Eating Bird Food: Mash it up!

I recently spent the day at another parrot enthusiast’s home, learning tips and tricks for the most nutritionally complete captive bird diet. Thank you Candie of Creature Connections for a fun and very informative day!

There are many misconceptions today about proper diet and nutrition for captive parrots. When the bird boom started thirty years ago, very little was known about what we should be feeding our birds. Many parrots have lived for years now on all-seed diets marketed by major pet brand names and pet stores. In the wild however, parrots are not living off of seeds, just like we are not living off of cereal (hopefully!). Pellets and a nutritious, varied fresh diet is the key to providing your bird everything [s]he needs to live a long, healthy life.


Varied dark, leafy greens and other veggies are key to a fresh diet!

Feeding your birds healthy fresh foods does not need to be time consuming on a daily basis, either. Once a month, I take half a day to cook mash for my birds, then freeze it in snack sized baggies and defrost as needed. This takes about four hours, and makes enough food to feed my flock until the next mash-up (I have five birds). The mash I make is based off of the guidelines found on Feeding Feathers Yahoo group. This online group is an invaluable resource in learning about dietary needs, including the ratios you need to feed in order to provide a healthy balance of fatty acids omega 3 and 6.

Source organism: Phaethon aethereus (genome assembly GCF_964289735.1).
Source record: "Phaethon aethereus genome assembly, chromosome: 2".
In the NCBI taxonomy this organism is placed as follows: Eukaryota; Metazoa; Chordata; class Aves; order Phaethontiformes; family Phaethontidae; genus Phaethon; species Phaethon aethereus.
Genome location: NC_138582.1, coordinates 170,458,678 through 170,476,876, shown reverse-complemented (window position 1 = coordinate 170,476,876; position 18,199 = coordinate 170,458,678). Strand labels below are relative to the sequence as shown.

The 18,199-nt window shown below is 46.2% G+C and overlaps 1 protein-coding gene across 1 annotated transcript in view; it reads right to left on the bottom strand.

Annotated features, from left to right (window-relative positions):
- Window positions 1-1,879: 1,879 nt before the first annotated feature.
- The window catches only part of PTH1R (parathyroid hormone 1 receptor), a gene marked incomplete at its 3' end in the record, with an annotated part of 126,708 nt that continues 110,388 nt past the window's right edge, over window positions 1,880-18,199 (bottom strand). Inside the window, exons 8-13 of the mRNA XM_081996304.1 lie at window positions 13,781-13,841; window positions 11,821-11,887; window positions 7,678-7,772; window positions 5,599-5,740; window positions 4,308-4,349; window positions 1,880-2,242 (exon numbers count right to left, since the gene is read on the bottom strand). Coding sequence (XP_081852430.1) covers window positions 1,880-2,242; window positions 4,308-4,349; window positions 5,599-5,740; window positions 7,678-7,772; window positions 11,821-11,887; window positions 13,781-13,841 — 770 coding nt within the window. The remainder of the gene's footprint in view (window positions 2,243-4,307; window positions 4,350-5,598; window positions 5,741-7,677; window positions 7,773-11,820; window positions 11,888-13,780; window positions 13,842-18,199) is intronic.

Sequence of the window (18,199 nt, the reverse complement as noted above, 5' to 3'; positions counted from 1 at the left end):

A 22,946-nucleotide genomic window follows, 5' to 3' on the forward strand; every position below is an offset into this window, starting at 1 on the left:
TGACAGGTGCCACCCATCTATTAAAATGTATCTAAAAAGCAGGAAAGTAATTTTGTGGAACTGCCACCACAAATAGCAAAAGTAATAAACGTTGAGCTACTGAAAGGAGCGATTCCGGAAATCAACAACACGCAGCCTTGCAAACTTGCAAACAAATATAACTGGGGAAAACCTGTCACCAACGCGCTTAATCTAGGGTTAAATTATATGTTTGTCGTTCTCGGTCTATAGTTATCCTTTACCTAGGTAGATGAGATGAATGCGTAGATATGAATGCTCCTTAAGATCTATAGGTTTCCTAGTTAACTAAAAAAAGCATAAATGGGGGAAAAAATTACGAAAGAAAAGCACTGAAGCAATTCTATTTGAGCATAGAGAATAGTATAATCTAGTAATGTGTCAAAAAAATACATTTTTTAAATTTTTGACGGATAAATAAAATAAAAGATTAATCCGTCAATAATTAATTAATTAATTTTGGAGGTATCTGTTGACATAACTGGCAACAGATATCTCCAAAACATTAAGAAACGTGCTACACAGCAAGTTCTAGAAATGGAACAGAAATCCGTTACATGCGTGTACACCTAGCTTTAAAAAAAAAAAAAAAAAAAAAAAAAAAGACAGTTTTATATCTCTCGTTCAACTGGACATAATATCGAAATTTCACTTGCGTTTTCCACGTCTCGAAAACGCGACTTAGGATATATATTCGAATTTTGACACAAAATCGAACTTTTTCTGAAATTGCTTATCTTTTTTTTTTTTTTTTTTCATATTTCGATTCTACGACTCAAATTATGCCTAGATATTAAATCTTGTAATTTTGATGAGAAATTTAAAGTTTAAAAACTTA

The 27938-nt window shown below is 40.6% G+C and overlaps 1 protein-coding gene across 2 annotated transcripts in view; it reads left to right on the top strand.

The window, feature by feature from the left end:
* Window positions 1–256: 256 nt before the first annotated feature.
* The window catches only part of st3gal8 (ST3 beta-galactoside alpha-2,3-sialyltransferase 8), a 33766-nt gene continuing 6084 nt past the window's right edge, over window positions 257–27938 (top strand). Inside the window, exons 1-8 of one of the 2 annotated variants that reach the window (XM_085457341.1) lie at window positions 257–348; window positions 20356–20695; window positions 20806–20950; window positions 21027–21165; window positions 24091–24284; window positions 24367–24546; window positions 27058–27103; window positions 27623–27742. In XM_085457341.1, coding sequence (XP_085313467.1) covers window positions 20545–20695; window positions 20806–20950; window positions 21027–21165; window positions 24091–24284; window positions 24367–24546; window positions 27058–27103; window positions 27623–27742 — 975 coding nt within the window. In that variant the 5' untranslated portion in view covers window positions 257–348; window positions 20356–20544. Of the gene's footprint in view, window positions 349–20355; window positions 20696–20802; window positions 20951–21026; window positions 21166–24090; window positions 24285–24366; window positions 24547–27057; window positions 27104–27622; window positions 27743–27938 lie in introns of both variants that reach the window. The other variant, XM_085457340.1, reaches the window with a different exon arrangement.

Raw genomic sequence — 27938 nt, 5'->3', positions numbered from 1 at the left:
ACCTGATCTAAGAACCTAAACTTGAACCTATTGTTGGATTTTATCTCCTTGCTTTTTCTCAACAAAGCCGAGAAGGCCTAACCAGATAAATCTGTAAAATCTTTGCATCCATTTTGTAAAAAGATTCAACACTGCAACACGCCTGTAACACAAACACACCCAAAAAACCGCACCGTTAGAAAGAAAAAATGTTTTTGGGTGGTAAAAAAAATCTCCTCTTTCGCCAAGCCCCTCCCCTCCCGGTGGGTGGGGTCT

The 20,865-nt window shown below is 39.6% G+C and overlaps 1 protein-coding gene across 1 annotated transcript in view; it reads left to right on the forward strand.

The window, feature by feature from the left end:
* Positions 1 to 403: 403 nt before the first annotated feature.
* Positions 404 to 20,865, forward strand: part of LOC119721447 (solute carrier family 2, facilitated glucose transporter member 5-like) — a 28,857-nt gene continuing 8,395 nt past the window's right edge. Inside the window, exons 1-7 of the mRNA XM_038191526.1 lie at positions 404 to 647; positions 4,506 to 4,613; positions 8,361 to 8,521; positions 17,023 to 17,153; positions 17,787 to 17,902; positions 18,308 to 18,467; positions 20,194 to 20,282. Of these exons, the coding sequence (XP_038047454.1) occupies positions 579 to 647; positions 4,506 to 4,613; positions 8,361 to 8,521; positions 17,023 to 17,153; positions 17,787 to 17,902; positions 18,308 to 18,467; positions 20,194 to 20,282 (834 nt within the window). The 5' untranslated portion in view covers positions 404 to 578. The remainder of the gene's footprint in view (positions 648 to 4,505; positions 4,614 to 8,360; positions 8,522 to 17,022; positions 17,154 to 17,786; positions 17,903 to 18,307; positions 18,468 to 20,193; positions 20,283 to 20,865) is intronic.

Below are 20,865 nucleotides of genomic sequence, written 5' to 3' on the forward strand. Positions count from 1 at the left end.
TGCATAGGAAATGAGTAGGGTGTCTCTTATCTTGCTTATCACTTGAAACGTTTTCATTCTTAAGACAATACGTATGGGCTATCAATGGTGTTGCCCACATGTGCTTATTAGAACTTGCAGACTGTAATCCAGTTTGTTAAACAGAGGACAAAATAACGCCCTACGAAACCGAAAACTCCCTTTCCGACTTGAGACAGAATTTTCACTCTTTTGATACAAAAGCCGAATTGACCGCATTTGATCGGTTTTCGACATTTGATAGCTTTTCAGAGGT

“And how am I supposed to get my finicky bird to eat their fruits and veggies?” you may be asking right about now. There are many different “methods” to converting your parrot to a healthier diet of pellets, veggies, grains/legumes, and fruit. Some of these methods include slowly introducing new foods mixed in with the old, eating with your bird to model the behavior or having other, more curious birds in your home taste test and lead by example.

Bird Mash

Making mash for a varied, healthy parrot diet.

Personally, I have had a lot of luck converting my adopted birds by introducing new foods slowly, mixed in with the old, and by modeling the behavior (eating with them and making a big deal out of it). Since most birds are going to live at least 30-80 years, I think we owe it to our feathered kids to get them eating healthy! And with all those years ahead, we have plenty of time to work on the switch to healthier foods.